§ 9. Mr. Boyd-Carpenter
asked the President of the Board of Trade what was the cost to public funds of the production of the film "The Private Right".
§ Mr. J. P. W. Mallalieu
I regret that I cannot give details of individual transactions between the National Film Finance Corporation and its customers. There will, of course, be no cost to public funds for this particular film if it is a commercial success and if the loan is repaid in full.
§ Mr. Boyd-Carpenter
Will the hon. Gentleman not cloud the issue, as his right hon. Friend did on the last occasion, by talking about censorship but face the question what value to the public is obtained by financing a film which shows members of Her Majesty's Forces acting in a wholly outrageous manner for which there is no justification in fact?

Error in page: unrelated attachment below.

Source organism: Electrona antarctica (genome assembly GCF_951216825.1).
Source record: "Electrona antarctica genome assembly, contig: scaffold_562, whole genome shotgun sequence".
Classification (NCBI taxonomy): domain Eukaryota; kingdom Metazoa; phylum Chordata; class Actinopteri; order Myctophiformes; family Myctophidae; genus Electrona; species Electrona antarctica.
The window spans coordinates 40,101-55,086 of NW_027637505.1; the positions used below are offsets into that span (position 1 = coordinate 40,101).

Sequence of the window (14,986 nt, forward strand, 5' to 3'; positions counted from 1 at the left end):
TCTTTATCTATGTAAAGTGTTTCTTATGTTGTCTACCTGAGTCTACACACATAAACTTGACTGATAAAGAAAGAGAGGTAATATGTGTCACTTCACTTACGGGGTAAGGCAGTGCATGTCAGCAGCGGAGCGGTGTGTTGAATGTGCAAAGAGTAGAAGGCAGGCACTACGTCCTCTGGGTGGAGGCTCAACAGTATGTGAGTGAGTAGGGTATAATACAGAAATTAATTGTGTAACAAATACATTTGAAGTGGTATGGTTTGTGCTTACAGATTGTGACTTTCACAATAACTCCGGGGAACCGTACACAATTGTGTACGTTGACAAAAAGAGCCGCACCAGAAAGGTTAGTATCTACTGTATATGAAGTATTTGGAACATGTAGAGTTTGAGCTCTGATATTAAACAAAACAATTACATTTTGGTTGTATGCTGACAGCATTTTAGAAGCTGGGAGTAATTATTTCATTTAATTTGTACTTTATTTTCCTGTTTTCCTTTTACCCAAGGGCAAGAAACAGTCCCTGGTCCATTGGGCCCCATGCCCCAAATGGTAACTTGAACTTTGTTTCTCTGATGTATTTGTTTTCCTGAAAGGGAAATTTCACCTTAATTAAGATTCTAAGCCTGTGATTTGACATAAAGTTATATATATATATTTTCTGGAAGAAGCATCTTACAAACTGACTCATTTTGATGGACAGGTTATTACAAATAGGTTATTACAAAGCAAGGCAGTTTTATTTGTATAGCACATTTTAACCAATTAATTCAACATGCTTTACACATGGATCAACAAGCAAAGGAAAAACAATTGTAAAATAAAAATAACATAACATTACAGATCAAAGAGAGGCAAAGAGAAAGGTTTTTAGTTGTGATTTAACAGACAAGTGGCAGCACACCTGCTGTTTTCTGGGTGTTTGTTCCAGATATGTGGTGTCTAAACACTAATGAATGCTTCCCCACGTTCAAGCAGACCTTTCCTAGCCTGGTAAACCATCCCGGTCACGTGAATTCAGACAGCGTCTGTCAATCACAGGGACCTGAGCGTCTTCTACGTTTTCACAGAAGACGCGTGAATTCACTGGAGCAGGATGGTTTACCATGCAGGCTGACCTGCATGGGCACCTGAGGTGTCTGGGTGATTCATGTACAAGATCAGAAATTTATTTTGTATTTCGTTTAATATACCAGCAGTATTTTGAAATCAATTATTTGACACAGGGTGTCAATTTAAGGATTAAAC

§ Mr. Mallalieu
I have seen this film. It does not do any such thing. The 1628 objection, I think, which the right hon. Gentleman is raising is about a torture scene in which an Englishman was present. He is not a soldier, he is not in uniform, and he has not had a haircut for about 10 weeks. He is obviously a civilian.
§ Mr. Whitaker
Is my right hon. Friend aware that this film, which I also have seen, clearly states that it is a work of fiction, and that it is a work of exceptional merit, being the only British film chosen at the London Film Festival? Will my hon. Friend agree that it is the Corporation's business to develop films of merit and talent and not to succumb to interference by busybodying meddlers?
§ Mr. Mallalieu
I think that the young director and producer of the film shows exceptional talent and is exactly the sort of man who should be encouraged by the National Film Finance Corporation.